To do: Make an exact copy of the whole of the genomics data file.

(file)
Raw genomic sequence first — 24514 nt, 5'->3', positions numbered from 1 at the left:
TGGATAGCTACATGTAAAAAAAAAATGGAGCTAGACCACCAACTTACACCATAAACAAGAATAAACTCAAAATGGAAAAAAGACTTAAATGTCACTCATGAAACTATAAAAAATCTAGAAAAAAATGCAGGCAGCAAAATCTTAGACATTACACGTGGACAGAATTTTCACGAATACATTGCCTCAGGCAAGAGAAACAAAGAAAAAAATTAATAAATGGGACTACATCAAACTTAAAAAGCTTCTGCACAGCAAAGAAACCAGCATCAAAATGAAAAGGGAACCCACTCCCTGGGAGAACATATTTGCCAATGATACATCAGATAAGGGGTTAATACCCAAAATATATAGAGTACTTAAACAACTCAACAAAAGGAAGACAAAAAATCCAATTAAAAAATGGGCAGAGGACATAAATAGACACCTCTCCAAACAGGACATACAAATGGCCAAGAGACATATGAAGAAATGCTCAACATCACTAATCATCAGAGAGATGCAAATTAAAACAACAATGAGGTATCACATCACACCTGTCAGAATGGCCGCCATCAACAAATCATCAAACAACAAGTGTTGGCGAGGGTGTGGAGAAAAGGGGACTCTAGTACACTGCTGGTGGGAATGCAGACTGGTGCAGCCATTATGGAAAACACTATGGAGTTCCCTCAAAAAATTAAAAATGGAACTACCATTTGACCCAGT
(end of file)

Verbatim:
Raw genomic sequence first — 24514 nt, 5'->3', positions numbered from 1 at the left:
TGGATAGCTACATGTAAAAAAAAAATGGAGCTAGACCACCAACTTACACCATAAACAAGAATAAACTCAAAATGGAAAAAAGACTTAAATGTCACTCATGAAACTATAAAAAATCTAGAAAAAAATGCAGGCAGCAAAATCTTAGACATTACACGTGGACAGAATTTTCACGAATACATTGCCTCAGGCAAGAGAAACAAAGAAAAAAATTAATAAATGGGACTACATCAAACTTAAAAAGCTTCTGCACAGCAAAGAAACCAGCATCAAAATGAAAAGGGAACCCACTCCCTGGGAGAACATATTTGCCAATGATACATCAGATAAGGGGTTAATACCCAAAATATATAGAGTACTTAAACAACTCAACAAAAGGAAGACAAAAAATCCAATTAAAAAATGGGCAGAGGACATAAATAGACACCTCTCCAAACAGGACATACAAATGGCCAAGAGACATATGAAGAAATGCTCAACATCACTAATCATCAGAGAGATGCAAATTAAAACAACAATGAGGTATCACATCACACCTGTCAGAATGGCCGCCATCAACAAATCATCAAACAACAAGTGTTGGCGAGGGTGTGGAGAAAAGGGGACTCTAGTACACTGCTGGTGGGAATGCAGACTGGTGCAGCCATTATGGAAAACACTATGGAGTTCCCTCAAAAAATTAAAAATGGAACTACCATTTGACCCAGT